For Grades K through 5, the superintendent recommended that those students wear masks in the summer programs.
Member Joe Markey disagreed with the mask requirement, noting that children are playing in close contact in other situations, as well as going shopping. He called schools “the last bastion of masks.”
The superintendent said that it sends a confusing message to young students to recommend masks, because some will while others won’t.
“It just strikes me as not just cautious but bureaucratic to continue to require masks for children ages 12 and under, when they can experience every other element of life without masks,” Markey said.
“I feel comfortable going with the advice of the CDC and our public health official [Shaun McAuliffe],” Cavanaugh replied.
SEPAC looks to grow
Jen Halliday, chair of SEPAC, addressed the committee. She said she had been asked to take over the program in May of 2020 to ensure that it would be able to continue, as it had planned to disband. Despite only being a district resident for a year and a half, she took on the role.
“What helped me most, as the parent of a child with a disability, is the connections I made with other moms and dads who were experiencing similar problems,” she noted. “A common feeling for parents with disabled children is a feeling of isolation.”
Last year, she created a welcome brochure and a resource list. She also hosted presentations from the Department of Developmental Services (DDS) and a financial planning workshop with the law firm Fletcher Tilton.
The biggest need, according to Halliday, is for parents to join the board and to volunteer. There are 650 students who are involved in special education, and more than half of parents surveyed said they wanted to see more activities for their children.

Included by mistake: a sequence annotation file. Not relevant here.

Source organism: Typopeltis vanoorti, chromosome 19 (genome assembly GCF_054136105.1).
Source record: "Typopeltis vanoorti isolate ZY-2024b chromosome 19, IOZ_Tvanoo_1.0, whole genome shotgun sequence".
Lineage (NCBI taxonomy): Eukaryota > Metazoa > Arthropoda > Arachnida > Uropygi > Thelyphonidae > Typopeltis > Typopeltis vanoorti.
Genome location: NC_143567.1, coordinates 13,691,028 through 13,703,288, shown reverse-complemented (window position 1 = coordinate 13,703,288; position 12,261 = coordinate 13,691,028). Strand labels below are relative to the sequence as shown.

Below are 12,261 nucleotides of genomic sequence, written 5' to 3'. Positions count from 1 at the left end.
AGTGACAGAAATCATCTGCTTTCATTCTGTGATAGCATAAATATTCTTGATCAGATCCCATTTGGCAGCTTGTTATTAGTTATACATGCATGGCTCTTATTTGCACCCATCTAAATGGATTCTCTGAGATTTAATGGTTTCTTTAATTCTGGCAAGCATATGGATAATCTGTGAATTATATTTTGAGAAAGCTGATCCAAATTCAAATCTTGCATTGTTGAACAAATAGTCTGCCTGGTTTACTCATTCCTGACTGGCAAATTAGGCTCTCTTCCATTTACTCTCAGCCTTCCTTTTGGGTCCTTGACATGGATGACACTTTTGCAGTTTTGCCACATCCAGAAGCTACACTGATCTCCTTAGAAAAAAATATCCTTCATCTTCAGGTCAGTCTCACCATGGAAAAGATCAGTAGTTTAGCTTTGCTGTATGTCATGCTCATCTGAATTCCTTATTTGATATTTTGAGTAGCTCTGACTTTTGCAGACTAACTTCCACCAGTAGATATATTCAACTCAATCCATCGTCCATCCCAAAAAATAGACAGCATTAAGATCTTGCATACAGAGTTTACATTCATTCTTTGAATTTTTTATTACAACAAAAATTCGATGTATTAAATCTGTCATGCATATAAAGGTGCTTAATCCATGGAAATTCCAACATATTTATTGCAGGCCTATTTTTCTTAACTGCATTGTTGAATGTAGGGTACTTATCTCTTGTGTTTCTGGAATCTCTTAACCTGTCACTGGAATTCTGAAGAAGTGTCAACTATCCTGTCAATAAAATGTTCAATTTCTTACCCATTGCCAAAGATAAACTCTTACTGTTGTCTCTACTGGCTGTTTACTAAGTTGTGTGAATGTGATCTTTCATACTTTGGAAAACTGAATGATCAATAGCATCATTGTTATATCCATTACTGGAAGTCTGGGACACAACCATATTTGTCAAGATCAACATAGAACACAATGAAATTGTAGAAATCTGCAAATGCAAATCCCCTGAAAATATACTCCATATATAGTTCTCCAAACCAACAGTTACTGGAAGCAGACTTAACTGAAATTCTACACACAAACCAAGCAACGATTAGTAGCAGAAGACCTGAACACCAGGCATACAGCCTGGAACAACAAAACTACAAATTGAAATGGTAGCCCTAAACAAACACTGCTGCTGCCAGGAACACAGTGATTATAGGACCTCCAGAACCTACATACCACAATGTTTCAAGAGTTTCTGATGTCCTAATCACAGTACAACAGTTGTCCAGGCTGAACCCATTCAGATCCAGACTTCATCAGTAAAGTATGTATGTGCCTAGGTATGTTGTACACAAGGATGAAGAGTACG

School Committee members offered suggestions to increase involvement. They included reaching out through public awareness campaigns, holding elections in the near future, and asking parents of graduates of special education programming to participate.
Student internship program a success
Assistant superintendent Jennifer Parson spoke about the success of the student internship program for seniors this spring called the High School Senior Intern Education Project (HSSIEP), which allowed students who were interested in teaching to work in the classroom for more than 100 hours helping students either in groups or individually. It was funded by DESE and facilitated by a company called MassHire Metro South/West. Among the 10 interns, one did presentations on coding while three were involved in helping students with engineering.
Because of the program’s success, it is continuing this summer. There will be three paid interns and two volunteers. The goal of HSSIEP is to encourage students who want to become teachers to gain practical experience and potentially increase the future population of teachers of color.
Nature’s Classroom trips approved
The committee unanimously approved two requests for overnight field trips to Nature’s Classroom that were requested by Hopkinton Middle School principal Alan Keller.
Traditionally the trip is for Grade 6, but because it was skipped this past year due to the pandemic, Grade 7 also will go. The Grade 6 trip will be from Oct. 12-15 in Charlton, and Grade 7 will go from Nov. 8-10 in New Hampshire.